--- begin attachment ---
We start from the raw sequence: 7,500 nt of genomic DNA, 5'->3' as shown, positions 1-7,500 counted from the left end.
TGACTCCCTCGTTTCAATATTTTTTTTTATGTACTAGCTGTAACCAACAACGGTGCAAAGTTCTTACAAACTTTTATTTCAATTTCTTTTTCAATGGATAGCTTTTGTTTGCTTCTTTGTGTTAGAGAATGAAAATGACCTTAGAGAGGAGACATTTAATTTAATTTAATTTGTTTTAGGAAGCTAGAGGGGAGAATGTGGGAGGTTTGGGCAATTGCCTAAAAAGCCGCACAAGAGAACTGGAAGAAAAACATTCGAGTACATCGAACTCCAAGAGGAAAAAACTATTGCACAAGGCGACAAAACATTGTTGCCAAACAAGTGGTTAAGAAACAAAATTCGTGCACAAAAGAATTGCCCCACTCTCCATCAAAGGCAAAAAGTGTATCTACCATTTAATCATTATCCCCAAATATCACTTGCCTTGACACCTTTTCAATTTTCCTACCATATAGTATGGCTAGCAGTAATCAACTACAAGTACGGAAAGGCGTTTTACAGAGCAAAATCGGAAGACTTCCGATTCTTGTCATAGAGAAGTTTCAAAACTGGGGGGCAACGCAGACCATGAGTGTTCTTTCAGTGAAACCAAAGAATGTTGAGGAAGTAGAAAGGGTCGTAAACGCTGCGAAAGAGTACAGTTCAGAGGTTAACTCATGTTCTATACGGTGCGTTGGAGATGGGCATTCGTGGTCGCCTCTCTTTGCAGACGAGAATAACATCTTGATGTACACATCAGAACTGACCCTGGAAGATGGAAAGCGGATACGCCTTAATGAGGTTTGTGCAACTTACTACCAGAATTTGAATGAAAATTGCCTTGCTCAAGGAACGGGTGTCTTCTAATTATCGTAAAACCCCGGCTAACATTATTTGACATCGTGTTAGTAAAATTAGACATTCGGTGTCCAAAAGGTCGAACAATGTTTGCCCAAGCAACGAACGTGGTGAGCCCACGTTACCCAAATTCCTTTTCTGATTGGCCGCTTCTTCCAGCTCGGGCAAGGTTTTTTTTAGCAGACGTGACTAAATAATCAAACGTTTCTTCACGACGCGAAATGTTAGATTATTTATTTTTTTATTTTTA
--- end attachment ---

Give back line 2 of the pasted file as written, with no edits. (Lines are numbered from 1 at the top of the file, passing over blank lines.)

TGACTCCCTCGTTTCAATATTTTTTTTTATGTACTAGCTGTAACCAACAACGGTGCAAAGTTCTTACAAACTTTTATTTCAATTTCTTTTTCAATGGATAGCTTTTGTTTGCTTCTTTGTGTTAGAGAATGAAAATGACCTTAGAGAGGAGACATTTAATTTAATTTAATTTGTTTTAGGAAGCTAGAGGGGAGAATGTGGGAGGTTTGGGCAATTGCCTAAAAAGCCGCACAAGAGAACTGGAAGAAAAACATTCGAGTACATCGAACTCCAAGAGGAAAAAACTATTGCACAAGGCGACAAAACATTGTTGCCAAACAAGTGGTTAAGAAACAAAATTCGTGCACAAAAGAATTGCCCCACTCTCCATCAAAGGCAAAAAGTGTATCTACCATTTAATCATTATCCCCAAATATCACTTGCCTTGACACCTTTTCAATTTTCCTACCATATAGTATGGCTAGCAGTAATCAACTACAAGTACGGAAAGGCGTTTTACAGAGCAAAATCGGAAGACTTCCGATTCTTGTCATAGAGAAGTTTCAAAACTGGGGGGCAACGCAGACCATGAGTGTTCTTTCAGTGAAACCAAAGAATGTTGAGGAAGTAGAAAGGGTCGTAAACGCTGCGAAAGAGTACAGTTCAGAGGTTAACTCATGTTCTATACGGTGCGTTGGAGATGGGCATTCGTGGTCGCCTCTCTTTGCAGACGAGAATAACATCTTGATGTACACATCAGAACTGACCCTGGAAGATGGAAAGCGGATACGCCTTAATGAGGTTTGTGCAACTTACTACCAGAATTTGAATGAAAATTGCCTTGCTCAAGGAACGGGTGTCTTCTAATTATCGTAAAACCCCGGCTAACATTATTTGACATCGTGTTAGTAAAATTAGACATTCGGTGTCCAAAAGGTCGAACAATGTTTGCCCAAGCAACGAACGTGGTGAGCCCACGTTACCCAAATTCCTTTTCTGATTGGCCGCTTCTTCCAGCTCGGGCAAGGTTTTTTTTAGCAGACGTGACTAAATAATCAAACGTTTCTTCACGACGCGAAATGTTAGATTATTTATTTTTTTATTTTTA